The Jewish National Fund exercised damage control this week to head off repercussions from an Israeli newspaper’s charges that saplings planted by tourists at a JNF planting site in Jerusalem had been uprooted by staff to make room for other saplings planted by another group of tourists.
The organization’s parent body, Keren Kayemeth LeIsrael (KKL), immediately appointed a committee, which verified the charges that appeared in the June 29 Maariv daily. Three staff members at the site and their boss then were promptly suspended.
The deep divisions between Israel and the Palestinian Authority surfaced this week when Secretary of State Madeleine Albright met with both sides to assess whether the time was ripe for a summit meeting that would lead to a final peace accord. The Palestinians said no, the Israelis said yes.
Albright said it would now be up to President Bill Clinton to weigh the prospects for success and decide whether to call a summit, which might be held before the end of July.
With Secretary of State Madeleine Albright slated to arrive next week in a bid to arrange a crucial retreat-style summit meeting involving Israel and the Palestinians, Prime Minister Ehud Barak’s attention was focused instead on the Shas party and its threat to bring down his broad-based coalition government.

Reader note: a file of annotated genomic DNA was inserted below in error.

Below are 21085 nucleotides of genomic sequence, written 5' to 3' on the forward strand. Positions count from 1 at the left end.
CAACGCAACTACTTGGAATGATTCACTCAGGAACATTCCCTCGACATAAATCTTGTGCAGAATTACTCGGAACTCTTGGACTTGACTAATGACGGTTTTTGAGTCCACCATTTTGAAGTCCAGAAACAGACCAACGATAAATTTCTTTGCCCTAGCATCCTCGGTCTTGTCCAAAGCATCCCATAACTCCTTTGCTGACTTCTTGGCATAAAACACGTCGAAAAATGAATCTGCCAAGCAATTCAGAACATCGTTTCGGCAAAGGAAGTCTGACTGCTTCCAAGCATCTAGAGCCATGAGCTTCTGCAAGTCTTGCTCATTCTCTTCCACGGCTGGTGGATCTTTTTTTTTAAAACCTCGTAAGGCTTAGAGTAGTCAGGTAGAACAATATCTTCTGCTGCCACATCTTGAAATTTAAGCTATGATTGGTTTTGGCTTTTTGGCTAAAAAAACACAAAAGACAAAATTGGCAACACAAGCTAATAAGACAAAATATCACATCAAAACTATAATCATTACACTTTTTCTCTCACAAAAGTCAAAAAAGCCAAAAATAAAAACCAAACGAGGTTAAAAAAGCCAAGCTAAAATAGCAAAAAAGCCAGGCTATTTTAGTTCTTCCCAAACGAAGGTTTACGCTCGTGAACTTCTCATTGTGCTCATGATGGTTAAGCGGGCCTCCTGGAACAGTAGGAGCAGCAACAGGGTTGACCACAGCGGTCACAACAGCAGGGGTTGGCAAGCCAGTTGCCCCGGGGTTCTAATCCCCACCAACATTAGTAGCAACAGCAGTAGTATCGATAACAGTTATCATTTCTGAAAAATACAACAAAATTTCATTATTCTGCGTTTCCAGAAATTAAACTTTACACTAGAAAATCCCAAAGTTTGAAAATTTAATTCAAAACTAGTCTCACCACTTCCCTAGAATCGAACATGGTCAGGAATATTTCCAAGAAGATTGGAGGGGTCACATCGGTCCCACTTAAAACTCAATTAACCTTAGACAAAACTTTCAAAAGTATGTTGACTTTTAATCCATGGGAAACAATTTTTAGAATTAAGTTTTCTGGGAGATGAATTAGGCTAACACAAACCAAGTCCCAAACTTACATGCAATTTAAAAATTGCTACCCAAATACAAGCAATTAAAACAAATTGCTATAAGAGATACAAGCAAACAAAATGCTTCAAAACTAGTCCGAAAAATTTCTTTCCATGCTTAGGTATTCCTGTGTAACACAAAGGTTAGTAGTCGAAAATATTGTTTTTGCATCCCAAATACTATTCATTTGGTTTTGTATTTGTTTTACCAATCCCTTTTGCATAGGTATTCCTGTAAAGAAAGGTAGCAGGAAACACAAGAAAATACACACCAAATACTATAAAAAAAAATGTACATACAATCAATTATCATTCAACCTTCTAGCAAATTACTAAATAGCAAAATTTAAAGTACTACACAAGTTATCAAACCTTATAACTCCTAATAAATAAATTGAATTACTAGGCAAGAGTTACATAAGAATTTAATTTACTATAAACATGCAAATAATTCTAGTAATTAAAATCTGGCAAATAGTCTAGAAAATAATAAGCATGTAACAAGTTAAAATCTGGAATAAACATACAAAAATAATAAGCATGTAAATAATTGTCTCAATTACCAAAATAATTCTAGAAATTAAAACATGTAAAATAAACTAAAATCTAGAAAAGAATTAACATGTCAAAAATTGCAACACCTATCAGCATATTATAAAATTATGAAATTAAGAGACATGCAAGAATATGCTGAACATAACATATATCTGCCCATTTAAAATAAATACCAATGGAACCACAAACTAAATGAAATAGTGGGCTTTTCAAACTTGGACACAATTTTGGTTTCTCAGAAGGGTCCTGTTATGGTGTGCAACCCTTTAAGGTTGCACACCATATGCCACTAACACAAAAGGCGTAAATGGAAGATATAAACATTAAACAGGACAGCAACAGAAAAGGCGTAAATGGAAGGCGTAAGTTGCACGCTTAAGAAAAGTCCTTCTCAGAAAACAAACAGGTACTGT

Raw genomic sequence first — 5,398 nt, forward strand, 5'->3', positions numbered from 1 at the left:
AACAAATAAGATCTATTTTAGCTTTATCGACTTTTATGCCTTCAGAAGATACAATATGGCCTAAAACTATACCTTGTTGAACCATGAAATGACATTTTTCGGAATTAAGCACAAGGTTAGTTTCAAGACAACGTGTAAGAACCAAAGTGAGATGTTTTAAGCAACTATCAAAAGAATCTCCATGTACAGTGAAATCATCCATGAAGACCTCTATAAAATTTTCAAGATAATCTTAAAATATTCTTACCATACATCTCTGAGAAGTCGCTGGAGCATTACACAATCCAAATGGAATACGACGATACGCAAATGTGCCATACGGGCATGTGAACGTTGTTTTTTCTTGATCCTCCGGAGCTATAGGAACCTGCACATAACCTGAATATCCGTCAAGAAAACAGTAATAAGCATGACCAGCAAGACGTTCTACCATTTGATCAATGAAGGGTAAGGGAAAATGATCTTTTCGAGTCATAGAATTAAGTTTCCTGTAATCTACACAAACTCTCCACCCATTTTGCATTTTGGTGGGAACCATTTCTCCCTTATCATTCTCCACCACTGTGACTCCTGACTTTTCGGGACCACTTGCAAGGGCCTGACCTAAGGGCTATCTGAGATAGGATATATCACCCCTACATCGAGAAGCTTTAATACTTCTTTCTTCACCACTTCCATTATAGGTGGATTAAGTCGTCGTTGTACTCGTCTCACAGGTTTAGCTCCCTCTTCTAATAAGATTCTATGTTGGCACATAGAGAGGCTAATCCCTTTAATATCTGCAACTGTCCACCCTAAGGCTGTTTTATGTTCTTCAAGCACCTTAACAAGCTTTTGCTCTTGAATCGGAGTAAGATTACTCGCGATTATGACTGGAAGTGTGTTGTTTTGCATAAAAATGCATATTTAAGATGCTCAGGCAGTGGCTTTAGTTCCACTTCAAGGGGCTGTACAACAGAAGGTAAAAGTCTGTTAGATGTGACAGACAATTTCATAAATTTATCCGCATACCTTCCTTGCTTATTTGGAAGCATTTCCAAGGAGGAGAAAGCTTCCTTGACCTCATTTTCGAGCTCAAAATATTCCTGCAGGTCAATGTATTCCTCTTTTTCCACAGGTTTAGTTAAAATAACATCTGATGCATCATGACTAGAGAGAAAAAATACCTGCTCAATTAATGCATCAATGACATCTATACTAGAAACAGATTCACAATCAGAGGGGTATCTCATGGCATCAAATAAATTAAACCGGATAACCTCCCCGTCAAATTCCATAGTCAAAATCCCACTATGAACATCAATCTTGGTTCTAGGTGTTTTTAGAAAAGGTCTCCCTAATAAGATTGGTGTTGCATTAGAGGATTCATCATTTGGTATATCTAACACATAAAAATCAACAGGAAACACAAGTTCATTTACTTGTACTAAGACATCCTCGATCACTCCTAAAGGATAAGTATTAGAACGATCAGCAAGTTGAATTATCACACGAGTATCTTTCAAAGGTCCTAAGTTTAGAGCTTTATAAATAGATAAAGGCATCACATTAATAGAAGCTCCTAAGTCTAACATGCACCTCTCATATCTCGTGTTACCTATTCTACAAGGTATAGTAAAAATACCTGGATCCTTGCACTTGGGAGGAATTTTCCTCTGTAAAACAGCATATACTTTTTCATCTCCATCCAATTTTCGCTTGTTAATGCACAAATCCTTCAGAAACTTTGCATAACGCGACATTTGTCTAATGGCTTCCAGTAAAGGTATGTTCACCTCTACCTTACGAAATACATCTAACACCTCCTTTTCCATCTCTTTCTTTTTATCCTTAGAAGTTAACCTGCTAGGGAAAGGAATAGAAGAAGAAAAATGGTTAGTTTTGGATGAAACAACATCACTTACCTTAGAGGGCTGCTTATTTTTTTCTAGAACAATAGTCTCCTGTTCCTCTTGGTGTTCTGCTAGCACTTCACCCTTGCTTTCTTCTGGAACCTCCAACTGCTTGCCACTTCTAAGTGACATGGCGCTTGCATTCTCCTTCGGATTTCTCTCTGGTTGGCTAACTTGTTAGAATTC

A still-stunned Sharbel Barakat, former deputy commander of the South Lebanon Army, admitted here last week that he felt “betrayed” by the sudden withdrawal of Israeli troops from southern Lebanon a month ago.
“We’re confused [about the retreat],” he said softly. “For 23 years we had an alliance with Israel. We had more families in Israel than in Lebanon.”
Dalia Itzik, who has served as Israel’s environmental minister for nearly one year, is also a member of the Knesset who has served as deputy mayor of Jerusalem and a member of the Labor Party’s central committee. She was first elected to the Knesset in 1992, where she has served on the Committees for Finance, Education and Culture, as well as the Status of Women. Itzik was interviewed during a recent visit to New York.
Jewish Week: I understand you want to hire special environmental police to enforce environmental laws in Israel.
Israeli Prime Minister Ehud Barak’s hope of placating rebellious coalition partners who last week voted for early elections was dealt a blow Tuesday when the spiritual leaders of Shas ordered the party to leave the government.